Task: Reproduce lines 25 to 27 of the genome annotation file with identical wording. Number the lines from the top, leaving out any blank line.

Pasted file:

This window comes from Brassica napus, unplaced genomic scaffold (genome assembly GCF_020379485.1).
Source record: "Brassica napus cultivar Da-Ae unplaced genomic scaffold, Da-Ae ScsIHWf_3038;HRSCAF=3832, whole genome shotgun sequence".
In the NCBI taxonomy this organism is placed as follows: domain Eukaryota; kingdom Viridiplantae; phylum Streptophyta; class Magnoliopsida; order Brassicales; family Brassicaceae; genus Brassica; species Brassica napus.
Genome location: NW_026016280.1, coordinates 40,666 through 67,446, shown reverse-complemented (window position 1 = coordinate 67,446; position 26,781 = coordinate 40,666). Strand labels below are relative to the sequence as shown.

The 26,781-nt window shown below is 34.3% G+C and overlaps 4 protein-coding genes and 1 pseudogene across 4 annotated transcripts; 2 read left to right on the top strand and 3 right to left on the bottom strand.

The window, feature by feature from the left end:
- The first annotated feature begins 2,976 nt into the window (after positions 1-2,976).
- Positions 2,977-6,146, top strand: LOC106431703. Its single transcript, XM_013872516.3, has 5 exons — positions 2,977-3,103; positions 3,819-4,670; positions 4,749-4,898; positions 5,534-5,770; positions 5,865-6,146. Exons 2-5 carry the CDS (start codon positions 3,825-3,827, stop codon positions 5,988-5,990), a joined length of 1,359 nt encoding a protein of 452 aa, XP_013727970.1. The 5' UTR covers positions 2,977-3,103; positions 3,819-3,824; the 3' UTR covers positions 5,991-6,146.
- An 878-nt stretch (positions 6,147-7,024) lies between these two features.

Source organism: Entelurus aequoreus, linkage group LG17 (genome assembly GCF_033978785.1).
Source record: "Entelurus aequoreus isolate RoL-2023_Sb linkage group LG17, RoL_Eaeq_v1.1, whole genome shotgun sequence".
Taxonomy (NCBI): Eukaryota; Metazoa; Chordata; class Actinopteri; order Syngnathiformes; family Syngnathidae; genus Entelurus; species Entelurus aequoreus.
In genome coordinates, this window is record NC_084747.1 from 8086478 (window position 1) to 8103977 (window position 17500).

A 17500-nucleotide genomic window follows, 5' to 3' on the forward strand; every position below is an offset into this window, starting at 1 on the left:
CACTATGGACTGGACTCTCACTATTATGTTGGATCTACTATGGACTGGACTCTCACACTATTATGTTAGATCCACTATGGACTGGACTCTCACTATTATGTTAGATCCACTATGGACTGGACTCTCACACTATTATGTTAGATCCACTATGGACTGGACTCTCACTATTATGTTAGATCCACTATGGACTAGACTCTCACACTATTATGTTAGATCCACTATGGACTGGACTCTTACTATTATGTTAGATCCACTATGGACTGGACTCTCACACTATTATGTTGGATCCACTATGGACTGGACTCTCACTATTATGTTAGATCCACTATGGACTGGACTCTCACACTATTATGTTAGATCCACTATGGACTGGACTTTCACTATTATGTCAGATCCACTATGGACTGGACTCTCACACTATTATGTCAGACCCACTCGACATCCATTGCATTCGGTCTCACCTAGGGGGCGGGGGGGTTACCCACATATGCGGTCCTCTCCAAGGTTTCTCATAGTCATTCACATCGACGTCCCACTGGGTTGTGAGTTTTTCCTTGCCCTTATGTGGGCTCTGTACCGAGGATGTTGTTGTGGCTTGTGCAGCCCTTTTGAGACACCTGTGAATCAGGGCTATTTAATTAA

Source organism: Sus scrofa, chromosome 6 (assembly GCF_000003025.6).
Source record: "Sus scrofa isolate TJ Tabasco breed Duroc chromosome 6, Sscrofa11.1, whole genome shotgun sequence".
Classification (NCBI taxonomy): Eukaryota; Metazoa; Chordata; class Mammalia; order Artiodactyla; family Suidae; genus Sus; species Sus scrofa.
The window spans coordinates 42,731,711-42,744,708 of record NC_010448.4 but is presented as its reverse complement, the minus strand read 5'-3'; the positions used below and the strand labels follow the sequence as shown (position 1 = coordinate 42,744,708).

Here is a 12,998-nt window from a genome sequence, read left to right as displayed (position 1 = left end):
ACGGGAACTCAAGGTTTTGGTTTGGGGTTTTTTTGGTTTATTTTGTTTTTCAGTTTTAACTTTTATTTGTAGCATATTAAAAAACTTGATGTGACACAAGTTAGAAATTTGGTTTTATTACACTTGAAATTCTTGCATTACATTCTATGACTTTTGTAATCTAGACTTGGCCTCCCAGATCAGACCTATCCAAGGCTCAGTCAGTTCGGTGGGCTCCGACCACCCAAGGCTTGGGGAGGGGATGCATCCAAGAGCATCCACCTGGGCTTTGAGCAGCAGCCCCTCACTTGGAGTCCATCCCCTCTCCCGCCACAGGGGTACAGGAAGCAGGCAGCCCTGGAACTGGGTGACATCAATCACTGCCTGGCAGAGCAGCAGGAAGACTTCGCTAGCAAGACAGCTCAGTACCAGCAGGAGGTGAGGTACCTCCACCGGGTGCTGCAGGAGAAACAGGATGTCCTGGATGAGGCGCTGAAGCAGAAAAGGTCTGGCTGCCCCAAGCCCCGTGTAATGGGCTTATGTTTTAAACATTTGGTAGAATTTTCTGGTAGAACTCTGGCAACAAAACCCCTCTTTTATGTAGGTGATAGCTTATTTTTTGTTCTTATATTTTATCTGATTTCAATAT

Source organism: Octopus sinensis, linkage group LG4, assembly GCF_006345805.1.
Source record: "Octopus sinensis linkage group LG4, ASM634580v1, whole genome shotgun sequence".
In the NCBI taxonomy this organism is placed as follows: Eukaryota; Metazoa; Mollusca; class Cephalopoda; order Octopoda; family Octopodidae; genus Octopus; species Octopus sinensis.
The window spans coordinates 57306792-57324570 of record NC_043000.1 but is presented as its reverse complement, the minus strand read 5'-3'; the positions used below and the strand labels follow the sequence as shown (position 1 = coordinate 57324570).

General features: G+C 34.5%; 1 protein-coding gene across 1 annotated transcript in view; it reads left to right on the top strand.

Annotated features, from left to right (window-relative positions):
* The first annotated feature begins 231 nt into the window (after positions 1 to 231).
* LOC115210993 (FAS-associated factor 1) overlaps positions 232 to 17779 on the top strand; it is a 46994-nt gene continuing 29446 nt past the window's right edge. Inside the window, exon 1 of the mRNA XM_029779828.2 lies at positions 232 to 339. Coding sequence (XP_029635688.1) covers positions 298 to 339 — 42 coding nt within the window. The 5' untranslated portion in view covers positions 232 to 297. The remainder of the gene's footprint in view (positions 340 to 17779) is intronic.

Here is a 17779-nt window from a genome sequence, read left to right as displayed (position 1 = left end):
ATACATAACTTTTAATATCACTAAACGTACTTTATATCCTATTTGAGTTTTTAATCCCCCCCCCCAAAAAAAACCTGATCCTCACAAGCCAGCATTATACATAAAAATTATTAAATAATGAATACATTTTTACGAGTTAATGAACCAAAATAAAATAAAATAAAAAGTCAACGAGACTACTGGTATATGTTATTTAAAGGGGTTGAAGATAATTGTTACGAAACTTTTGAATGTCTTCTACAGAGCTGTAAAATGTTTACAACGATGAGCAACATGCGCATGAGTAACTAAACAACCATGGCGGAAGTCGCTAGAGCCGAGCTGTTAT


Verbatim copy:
The window spans coordinates 57306792-57324570 of record NC_043000.1 but is presented as its reverse complement, the minus strand read 5'-3'; the positions used below and the strand labels follow the sequence as shown (position 1 = coordinate 57324570).

General features: G+C 34.5%; 1 protein-coding gene across 1 annotated transcript in view; it reads left to right on the top strand.

Annotated features, from left to right (window-relative positions):